Now, I'm on to the entree part of young-adulthood. I'm trying to make something that will sustain me. I'm trying to put together something healthy, delicious and praised by all of my critics. I don't recognize half the stuff in this particular basket but I am almost positive I'm required to use a pressure cooker somewhere in the process of creating it.

There is so much stress, everything is moving so fast, and I feel like if I move too quickly I may lose a finger or completely ruin my would-be masterpiece. At the same time, if I move too slowly the opportunity to do something remarkable may pass me by.

I am on the edge of making a whole crap-ton of life decisions and I feel so much pressure to make the right choices. But one of the things I have come to realize recently is that there may not be "right" and "wrong" decisions. There are a plethora of possible outcomes, there are choices upon choices and options I haven't even been presented with yet. If I keep trying to figure out what this whole life thing is supposed to look like, my time is going to tick away and I'll just be standing still... frozen by indecision.

A close friend reminded me that you can't be certain about everything but the things you are certain about can help you figure out the rest.

I am certain that I want to learn to live in the present and appreciate the myriad of blessings I've been gifted. I'm certain that I have an amazing person to share my life with right now. And I am sure as hell that I don't want to waste any more time trying to figure out what my future is going to look like.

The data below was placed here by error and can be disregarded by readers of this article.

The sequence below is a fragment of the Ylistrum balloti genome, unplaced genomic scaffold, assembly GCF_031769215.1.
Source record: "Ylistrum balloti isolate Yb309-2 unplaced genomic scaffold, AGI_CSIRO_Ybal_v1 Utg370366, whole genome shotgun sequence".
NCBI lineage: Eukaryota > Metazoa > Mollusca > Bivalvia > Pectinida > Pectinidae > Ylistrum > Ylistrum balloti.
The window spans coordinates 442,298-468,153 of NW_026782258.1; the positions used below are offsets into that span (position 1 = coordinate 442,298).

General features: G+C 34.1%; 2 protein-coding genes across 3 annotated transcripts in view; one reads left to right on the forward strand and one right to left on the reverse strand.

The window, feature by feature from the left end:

Is it time for dessert yet? There had better be chocolate in my basket.

Thursday, August 15, 2013

Misplaced Energy

The enneagram number I identify with most is the 7. 

Sevens are extroverted, optimistic, versatile, and spontaneous. Playful, high-spirited, and practical, they can also misapply their many talents, becoming over- extended, scattered, and undisciplined. They constantly seek new and exciting experiences, but can become distracted and exhausted by staying on the go. They typically have problems with impatience and impulsiveness. At their Best: they focus their talents on worthwhile goals, becoming appreciative, joyous, and satisfied.

Exploring my enneagram number has been enlightening in a way I never expected. I signed up for the "enneathought" email daily, from enneagram institute and received this note a few days ago:

"As a Seven, you identify powerfully with a sense of excitement coming from anticipating future positive experiences at the expense of recognizing your own personal pain and anxiety. Notice this tendency in yourself today."

I have read, and reread that paragraph for days on end. It applies directly to my pattern of excitement, futuristic planning, social endeavors and eventually - anxiety. I fill up my calendar with outtings, events and tasks in a manic sort of way for a week, before I realize I am wrestling with something that is causing me pain or anxiety. Unfortunately, no amount of writing lists in notebooks, or adding events in my iphone will assuage my concerns, fears or emotions.

I am starting to find power in these admissions. I am learning that in order to better myself internally, I have to see myself fully. I need to acknowledge and accept my weaknesses in order to develop the emotional strength I am seeking.

Consider searching yourself for a pattern, a tendency or a need that holds you back from personal growth. We waste too much time wallowing in our established negative patterns and not enough time finding how to acknowledge and correct them.